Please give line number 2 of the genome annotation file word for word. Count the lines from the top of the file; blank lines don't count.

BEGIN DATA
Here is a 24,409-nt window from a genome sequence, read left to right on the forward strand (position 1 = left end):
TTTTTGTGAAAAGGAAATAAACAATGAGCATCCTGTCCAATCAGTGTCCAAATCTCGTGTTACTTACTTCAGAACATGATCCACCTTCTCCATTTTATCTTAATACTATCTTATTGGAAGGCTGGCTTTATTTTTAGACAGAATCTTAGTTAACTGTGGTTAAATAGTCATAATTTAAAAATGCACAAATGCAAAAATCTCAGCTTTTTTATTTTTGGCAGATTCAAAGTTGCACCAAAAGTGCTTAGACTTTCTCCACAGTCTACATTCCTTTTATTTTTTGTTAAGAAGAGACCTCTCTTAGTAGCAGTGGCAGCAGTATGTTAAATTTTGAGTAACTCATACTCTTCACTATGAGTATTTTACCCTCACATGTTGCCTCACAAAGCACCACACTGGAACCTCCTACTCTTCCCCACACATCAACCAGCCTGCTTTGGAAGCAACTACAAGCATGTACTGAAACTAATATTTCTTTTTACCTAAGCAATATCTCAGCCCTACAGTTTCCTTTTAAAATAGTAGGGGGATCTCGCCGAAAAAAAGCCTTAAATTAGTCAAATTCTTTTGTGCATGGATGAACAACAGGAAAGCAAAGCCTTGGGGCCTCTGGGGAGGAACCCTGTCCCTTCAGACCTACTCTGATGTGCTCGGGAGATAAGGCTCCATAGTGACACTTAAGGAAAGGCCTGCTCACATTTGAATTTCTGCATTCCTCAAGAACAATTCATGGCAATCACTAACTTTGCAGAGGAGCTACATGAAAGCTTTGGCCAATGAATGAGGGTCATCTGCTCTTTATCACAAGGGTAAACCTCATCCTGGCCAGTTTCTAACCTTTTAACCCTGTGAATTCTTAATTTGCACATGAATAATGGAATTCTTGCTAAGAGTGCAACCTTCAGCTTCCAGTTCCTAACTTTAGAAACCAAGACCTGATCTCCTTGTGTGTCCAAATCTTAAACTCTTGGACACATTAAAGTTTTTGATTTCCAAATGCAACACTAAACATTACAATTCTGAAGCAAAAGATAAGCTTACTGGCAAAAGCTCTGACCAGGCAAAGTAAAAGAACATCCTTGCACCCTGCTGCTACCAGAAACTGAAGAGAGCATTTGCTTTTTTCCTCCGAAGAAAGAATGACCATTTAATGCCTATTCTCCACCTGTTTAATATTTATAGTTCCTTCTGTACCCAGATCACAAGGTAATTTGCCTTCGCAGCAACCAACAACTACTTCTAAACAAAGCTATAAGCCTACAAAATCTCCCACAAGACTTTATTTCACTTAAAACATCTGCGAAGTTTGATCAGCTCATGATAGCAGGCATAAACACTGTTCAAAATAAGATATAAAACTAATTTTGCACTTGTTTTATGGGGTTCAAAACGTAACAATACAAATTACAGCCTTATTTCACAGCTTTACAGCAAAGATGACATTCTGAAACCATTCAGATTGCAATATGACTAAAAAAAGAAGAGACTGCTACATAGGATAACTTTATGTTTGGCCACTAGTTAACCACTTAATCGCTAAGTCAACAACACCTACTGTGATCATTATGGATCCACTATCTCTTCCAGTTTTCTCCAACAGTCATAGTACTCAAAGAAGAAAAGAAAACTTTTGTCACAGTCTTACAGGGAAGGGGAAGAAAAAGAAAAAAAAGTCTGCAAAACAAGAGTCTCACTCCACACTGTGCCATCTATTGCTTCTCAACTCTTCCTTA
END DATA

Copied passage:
TTTTTGTGAAAAGGAAATAAACAATGAGCATCCTGTCCAATCAGTGTCCAAATCTCGTGTTACTTACTTCAGAACATGATCCACCTTCTCCATTTTATCTTAATACTATCTTATTGGAAGGCTGGCTTTATTTTTAGACAGAATCTTAGTTAACTGTGGTTAAATAGTCATAATTTAAAAATGCACAAATGCAAAAATCTCAGCTTTTTTATTTTTGGCAGATTCAAAGTTGCACCAAAAGTGCTTAGACTTTCTCCACAGTCTACATTCCTTTTATTTTTTGTTAAGAAGAGACCTCTCTTAGTAGCAGTGGCAGCAGTATGTTAAATTTTGAGTAACTCATACTCTTCACTATGAGTATTTTACCCTCACATGTTGCCTCACAAAGCACCACACTGGAACCTCCTACTCTTCCCCACACATCAACCAGCCTGCTTTGGAAGCAACTACAAGCATGTACTGAAACTAATATTTCTTTTTACCTAAGCAATATCTCAGCCCTACAGTTTCCTTTTAAAATAGTAGGGGGATCTCGCCGAAAAAAAGCCTTAAATTAGTCAAATTCTTTTGTGCATGGATGAACAACAGGAAAGCAAAGCCTTGGGGCCTCTGGGGAGGAACCCTGTCCCTTCAGACCTACTCTGATGTGCTCGGGAGATAAGGCTCCATAGTGACACTTAAGGAAAGGCCTGCTCACATTTGAATTTCTGCATTCCTCAAGAACAATTCATGGCAATCACTAACTTTGCAGAGGAGCTACATGAAAGCTTTGGCCAATGAATGAGGGTCATCTGCTCTTTATCACAAGGGTAAACCTCATCCTGGCCAGTTTCTAACCTTTTAACCCTGTGAATTCTTAATTTGCACATGAATAATGGAATTCTTGCTAAGAGTGCAACCTTCAGCTTCCAGTTCCTAACTTTAGAAACCAAGACCTGATCTCCTTGTGTGTCCAAATCTTAAACTCTTGGACACATTAAAGTTTTTGATTTCCAAATGCAACACTAAACATTACAATTCTGAAGCAAAAGATAAGCTTACTGGCAAAAGCTCTGACCAGGCAAAGTAAAAGAACATCCTTGCACCCTGCTGCTACCAGAAACTGAAGAGAGCATTTGCTTTTTTCCTCCGAAGAAAGAATGACCATTTAATGCCTATTCTCCACCTGTTTAATATTTATAGTTCCTTCTGTACCCAGATCACAAGGTAATTTGCCTTCGCAGCAACCAACAACTACTTCTAAACAAAGCTATAAGCCTACAAAATCTCCCACAAGACTTTATTTCACTTAAAACATCTGCGAAGTTTGATCAGCTCATGATAGCAGGCATAAACACTGTTCAAAATAAGATATAAAACTAATTTTGCACTTGTTTTATGGGGTTCAAAACGTAACAATACAAATTACAGCCTTATTTCACAGCTTTACAGCAAAGATGACATTCTGAAACCATTCAGATTGCAATATGACTAAAAAAAGAAGAGACTGCTACATAGGATAACTTTATGTTTGGCCACTAGTTAACCACTTAATCGCTAAGTCAACAACACCTACTGTGATCATTATGGATCCACTATCTCTTCCAGTTTTCTCCAACAGTCATAGTACTCAAAGAAGAAAAGAAAACTTTTGTCACAGTCTTACAGGGAAGGGGAAGAAAAAGAAAAAAAAGTCTGCAAAACAAGAGTCTCACTCCACACTGTGCCATCTATTGCTTCTCAACTCTTCCTTA